If we were to crown the king of Indian sweets… Laddu would win the title hands down. Across India, Laddus are associated with Lord Ganesha, celebrations and of course now with the kids’ favourite cartoon character—Chota Bheem. Marriage or birth, purchase of property or other assets, promotion or new job, nothing is complete without exchange of laddus! The name laddu, ushers in an array of images from nani ke haath ka besan ka laddu, moti choor ka laddu, coconut laddu, til ka laddu, tirupathi prasadam laddu , Shaadi ka laddu or the notorious Thaggu ke laddu (of Kanpur, U.P.). Let’s spare a thought today on how this famous Indian sweet came into being.
As long as we remember, they have adorned the sweet meat shops, glistening like mound of gold, decorated with a film of silver vark (foil). The origin of laddu is debatable and there are plenty a stories retold about the laddu’s history, without much authentication though. We too, arguably take a peek into the genesis of Laddu.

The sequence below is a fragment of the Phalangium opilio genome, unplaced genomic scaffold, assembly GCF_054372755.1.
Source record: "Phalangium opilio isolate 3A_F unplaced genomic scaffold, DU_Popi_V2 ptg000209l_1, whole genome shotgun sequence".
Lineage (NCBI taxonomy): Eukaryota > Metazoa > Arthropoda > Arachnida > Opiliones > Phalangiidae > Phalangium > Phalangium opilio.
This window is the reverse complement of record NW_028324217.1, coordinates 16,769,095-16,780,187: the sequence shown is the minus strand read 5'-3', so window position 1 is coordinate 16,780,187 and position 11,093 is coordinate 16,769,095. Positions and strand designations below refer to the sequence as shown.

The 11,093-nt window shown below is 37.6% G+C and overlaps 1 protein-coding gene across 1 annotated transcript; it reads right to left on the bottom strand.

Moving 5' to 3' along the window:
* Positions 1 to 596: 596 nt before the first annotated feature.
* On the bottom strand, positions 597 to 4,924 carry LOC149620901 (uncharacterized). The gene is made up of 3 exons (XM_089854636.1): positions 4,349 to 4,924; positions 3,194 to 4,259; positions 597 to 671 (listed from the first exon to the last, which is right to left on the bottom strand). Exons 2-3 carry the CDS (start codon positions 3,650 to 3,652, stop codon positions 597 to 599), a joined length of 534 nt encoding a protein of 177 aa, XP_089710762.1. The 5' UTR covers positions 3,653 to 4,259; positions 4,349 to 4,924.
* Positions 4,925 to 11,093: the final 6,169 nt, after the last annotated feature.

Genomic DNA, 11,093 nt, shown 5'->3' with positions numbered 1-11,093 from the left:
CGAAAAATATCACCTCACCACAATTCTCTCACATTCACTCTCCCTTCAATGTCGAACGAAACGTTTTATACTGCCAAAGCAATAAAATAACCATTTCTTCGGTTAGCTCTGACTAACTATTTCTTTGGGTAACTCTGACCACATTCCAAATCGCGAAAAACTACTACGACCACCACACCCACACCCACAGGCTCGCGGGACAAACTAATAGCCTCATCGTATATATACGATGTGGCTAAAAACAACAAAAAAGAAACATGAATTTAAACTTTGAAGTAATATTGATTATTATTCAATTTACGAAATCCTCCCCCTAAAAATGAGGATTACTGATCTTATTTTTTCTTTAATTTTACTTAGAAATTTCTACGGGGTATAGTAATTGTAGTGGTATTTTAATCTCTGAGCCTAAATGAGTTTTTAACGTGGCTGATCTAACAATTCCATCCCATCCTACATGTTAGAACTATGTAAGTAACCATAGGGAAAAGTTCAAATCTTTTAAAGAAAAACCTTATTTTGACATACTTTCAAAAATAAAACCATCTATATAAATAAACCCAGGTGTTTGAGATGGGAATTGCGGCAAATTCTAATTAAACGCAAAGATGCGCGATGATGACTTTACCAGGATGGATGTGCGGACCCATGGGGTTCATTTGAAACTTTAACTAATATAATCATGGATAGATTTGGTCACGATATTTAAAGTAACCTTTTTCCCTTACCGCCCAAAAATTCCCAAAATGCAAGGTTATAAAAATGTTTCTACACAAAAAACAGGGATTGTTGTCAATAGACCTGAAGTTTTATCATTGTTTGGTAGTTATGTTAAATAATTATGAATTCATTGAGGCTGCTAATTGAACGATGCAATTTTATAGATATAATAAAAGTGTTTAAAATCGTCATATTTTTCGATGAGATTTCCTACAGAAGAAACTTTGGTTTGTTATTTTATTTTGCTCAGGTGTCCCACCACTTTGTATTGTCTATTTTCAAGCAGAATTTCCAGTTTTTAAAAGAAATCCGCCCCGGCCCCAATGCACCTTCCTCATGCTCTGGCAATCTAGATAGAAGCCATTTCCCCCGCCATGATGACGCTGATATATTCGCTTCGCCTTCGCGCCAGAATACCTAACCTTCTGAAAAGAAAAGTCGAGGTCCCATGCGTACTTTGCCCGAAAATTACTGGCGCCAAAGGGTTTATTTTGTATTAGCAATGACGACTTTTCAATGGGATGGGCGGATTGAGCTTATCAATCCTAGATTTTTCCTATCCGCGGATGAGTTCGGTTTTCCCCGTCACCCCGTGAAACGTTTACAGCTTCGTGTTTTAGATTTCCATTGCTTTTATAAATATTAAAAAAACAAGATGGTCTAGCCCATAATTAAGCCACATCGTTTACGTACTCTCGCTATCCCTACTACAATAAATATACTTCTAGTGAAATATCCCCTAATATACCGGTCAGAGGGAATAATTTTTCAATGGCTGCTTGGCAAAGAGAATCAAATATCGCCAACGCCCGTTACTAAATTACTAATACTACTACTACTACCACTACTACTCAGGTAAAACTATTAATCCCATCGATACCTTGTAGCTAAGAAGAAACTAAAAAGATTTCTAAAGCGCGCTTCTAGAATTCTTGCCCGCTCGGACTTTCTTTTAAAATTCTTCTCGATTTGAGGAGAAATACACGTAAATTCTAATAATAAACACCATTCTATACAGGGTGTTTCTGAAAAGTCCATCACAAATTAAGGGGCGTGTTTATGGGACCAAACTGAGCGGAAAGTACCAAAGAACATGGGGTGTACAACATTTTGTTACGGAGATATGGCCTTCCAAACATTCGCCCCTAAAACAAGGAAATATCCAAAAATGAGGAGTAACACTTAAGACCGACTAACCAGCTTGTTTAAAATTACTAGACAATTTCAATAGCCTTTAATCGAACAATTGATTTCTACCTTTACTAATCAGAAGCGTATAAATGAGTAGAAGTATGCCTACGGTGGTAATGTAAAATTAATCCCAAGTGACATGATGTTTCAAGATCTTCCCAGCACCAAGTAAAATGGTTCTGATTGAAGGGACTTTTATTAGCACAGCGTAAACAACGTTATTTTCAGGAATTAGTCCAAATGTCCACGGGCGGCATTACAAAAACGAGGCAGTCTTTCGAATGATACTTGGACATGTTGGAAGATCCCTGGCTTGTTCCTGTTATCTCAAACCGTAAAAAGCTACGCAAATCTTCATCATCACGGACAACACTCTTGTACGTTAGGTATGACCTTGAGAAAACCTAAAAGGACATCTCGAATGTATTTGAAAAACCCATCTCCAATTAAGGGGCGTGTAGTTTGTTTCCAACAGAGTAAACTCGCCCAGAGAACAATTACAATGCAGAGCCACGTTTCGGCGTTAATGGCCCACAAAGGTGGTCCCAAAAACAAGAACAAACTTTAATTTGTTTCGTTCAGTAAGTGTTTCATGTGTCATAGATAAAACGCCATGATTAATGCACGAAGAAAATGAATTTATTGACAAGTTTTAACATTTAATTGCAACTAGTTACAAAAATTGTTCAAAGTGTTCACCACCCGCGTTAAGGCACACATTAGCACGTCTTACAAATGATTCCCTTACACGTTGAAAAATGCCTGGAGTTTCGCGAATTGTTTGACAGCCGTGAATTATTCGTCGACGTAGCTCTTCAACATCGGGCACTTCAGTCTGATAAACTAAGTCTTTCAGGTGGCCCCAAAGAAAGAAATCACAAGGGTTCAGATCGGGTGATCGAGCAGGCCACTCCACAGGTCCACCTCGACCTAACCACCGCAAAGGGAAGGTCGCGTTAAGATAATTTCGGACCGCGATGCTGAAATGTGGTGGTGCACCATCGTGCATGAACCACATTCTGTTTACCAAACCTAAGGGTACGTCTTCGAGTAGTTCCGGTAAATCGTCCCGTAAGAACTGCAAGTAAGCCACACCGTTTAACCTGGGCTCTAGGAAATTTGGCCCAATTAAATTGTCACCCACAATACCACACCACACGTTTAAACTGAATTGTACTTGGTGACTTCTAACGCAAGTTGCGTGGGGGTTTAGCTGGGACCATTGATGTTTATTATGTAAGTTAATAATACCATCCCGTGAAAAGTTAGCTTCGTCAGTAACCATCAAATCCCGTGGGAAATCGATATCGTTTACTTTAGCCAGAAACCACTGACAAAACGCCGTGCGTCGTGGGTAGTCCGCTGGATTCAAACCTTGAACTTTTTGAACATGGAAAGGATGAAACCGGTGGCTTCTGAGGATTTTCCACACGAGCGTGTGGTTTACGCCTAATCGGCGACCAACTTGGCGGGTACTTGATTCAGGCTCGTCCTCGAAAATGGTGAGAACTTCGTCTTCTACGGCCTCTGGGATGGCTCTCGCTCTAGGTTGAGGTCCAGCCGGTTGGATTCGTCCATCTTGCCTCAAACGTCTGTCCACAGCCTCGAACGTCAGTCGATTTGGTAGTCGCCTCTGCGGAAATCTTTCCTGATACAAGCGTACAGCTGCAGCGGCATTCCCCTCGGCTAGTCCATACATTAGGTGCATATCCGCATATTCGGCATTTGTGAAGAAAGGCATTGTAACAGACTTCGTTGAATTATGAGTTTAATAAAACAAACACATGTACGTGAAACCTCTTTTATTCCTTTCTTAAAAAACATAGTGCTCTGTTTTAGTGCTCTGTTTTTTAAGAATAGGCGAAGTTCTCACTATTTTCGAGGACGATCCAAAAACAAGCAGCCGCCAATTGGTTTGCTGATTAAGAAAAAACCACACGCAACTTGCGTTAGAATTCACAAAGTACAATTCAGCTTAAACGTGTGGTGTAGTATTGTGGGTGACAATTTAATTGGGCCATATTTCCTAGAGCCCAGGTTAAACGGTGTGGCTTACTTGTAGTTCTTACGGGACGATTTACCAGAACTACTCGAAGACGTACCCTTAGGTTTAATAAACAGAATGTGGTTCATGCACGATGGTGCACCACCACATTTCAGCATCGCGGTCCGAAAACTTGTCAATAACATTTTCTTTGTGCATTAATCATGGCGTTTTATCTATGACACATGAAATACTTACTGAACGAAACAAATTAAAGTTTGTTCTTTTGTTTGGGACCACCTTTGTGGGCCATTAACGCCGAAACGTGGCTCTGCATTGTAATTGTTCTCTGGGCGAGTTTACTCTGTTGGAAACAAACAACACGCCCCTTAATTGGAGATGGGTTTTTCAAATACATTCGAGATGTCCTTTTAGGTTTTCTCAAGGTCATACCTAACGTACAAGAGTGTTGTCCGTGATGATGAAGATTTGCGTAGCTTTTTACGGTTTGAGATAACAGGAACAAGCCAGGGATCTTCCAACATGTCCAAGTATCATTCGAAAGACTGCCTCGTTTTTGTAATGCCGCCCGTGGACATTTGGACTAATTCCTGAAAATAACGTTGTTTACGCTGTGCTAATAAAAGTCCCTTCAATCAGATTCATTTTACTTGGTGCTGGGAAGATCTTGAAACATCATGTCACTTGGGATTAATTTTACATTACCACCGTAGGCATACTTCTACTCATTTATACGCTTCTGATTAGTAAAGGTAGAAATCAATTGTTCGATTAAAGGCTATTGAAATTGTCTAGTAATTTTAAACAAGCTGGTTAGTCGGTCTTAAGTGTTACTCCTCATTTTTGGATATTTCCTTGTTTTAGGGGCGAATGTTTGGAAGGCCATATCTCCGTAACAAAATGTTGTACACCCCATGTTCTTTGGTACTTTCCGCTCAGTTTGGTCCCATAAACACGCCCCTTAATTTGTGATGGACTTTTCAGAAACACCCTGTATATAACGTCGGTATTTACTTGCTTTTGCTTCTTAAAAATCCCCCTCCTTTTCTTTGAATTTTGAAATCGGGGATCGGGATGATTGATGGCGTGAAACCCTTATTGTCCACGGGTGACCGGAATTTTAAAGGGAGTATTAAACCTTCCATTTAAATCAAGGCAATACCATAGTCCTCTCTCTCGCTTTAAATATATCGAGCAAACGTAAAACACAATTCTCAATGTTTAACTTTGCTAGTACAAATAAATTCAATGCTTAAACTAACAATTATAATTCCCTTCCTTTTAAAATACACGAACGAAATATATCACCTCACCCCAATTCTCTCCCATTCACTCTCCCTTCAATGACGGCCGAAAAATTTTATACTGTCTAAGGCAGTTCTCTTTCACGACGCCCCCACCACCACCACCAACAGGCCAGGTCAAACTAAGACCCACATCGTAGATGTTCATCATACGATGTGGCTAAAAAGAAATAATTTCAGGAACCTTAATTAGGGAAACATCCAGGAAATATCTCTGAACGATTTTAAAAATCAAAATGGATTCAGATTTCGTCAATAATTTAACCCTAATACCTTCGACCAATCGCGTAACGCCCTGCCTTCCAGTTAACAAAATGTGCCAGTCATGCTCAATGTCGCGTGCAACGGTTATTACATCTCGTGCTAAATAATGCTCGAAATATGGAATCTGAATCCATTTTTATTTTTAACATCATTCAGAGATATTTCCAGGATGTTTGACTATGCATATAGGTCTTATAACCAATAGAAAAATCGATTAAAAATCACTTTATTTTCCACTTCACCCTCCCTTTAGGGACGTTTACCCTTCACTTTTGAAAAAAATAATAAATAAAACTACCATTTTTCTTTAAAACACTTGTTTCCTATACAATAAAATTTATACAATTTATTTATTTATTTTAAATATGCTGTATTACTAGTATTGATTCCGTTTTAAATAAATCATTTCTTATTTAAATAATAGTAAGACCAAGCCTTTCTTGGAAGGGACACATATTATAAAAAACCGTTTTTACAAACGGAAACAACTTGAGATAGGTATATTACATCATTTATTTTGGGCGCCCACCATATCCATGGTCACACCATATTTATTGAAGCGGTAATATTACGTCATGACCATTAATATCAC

LADDU definitely dates from antiquity, it is often said that it was accidentally discovered by the erstwhile doctors aka the hakim/vaid. They used the laddu to guise in bitter jadi- booti concoction to be tendered to patients.
The legendary sage surgeon Susruta, proffered the antiseptic medication to his operated patients in form of roundels for easy consumption and apportioning the dosage. One can see the mention of small roundels coated with jaggery or honey /sesame, peanuts, ginger powder, carom seeds, fenugreek seeds, lotus seeds in the Ayurveda scriptures.
A fable from the East highlands claims the origin of Laddu, when an on-the-job trainee assistant to a vaid accidentally poured ghee more than required, created small round balls and gave those as a dose. This came into practice as it made life simpler for the patient and the vaids themselves.
The southerners claim their share of fame to the creation of laddu, the coconut laddu, called the Nariyal Nakru, finds its mention during the Chola reign, when coconut goaded nakru’s /laddus were packed for the travellers or soldiers heading for a journey or war for good luck.
The ingredients of laddu made in each region were predominantly made with local available resource or produce. The Persian invasions brought with them the Shahi Laddu, which profusely used figs, dates, seeds like magaz, and dried fruits like cashews and almonds.